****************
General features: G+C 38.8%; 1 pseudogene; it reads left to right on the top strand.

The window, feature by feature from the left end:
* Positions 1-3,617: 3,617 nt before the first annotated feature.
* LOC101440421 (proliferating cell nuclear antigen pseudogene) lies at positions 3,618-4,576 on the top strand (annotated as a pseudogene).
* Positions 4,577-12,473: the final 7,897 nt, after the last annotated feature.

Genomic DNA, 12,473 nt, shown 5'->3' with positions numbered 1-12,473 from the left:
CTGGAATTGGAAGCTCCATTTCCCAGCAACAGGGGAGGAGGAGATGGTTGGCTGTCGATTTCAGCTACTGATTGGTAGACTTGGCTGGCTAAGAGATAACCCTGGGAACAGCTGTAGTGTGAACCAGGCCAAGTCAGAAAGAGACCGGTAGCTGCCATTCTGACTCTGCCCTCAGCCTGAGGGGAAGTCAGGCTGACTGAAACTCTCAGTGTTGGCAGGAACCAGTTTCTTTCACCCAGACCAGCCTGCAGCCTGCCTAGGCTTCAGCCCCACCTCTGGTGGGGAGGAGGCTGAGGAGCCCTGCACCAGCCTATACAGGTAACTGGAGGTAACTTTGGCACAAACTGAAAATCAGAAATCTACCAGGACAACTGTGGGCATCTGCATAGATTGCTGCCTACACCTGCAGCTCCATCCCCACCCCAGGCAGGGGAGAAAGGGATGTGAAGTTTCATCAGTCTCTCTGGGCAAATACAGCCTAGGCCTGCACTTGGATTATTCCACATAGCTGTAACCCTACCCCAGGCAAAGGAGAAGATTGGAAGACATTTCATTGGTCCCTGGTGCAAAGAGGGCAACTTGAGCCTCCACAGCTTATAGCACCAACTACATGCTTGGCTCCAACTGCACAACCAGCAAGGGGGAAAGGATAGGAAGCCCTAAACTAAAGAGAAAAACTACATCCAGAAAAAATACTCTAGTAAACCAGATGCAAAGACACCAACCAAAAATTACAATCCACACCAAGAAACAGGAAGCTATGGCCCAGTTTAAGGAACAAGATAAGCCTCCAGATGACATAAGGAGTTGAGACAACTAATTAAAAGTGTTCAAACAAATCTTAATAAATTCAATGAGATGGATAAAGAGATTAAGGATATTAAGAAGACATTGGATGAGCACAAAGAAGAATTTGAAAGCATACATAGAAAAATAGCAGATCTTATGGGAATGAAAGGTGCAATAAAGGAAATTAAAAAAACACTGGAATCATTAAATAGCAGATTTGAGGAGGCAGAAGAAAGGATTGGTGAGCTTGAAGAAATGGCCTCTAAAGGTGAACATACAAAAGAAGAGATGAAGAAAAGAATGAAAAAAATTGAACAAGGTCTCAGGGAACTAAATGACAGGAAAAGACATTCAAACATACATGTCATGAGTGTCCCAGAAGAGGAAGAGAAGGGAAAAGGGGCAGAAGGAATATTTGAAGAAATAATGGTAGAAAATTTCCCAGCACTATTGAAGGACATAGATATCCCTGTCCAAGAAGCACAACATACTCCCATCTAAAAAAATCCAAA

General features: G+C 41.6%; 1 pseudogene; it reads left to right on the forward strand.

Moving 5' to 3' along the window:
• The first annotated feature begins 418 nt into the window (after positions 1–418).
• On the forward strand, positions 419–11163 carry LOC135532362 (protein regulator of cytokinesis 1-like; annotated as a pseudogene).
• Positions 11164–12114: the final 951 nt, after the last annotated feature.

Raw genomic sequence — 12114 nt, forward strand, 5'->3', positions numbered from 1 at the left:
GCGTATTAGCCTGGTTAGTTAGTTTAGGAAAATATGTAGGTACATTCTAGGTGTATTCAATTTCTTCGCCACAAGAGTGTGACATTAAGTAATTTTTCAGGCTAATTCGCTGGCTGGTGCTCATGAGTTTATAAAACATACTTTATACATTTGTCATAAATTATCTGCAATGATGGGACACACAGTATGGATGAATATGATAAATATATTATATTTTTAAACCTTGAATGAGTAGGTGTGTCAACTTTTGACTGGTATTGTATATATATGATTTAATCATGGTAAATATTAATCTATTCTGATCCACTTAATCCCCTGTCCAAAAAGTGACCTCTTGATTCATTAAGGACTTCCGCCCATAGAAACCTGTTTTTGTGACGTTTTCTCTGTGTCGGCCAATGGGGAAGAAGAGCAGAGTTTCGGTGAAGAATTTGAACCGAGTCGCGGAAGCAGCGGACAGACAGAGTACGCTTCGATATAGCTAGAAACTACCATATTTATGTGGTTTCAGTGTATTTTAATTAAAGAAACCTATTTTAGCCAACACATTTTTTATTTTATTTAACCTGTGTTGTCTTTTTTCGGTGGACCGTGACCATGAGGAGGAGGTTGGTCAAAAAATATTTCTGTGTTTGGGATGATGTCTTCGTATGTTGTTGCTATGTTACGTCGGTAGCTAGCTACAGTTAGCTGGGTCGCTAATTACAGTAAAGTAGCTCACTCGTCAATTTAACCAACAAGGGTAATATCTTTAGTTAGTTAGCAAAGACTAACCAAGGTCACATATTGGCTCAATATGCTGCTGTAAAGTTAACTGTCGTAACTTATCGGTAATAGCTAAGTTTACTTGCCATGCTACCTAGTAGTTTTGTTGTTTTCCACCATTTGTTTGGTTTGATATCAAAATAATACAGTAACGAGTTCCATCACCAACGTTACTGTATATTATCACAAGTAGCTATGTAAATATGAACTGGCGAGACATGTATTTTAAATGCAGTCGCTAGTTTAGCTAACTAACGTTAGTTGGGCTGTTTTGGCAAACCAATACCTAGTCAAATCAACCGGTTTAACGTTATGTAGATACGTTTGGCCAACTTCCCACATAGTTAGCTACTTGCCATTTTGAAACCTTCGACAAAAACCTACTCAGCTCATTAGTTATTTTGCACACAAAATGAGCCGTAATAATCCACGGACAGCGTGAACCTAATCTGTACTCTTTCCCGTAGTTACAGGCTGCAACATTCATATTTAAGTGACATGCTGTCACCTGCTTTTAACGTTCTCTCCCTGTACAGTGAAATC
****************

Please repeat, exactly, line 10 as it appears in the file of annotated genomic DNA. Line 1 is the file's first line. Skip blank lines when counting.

• The first annotated feature begins 418 nt into the window (after positions 1–418).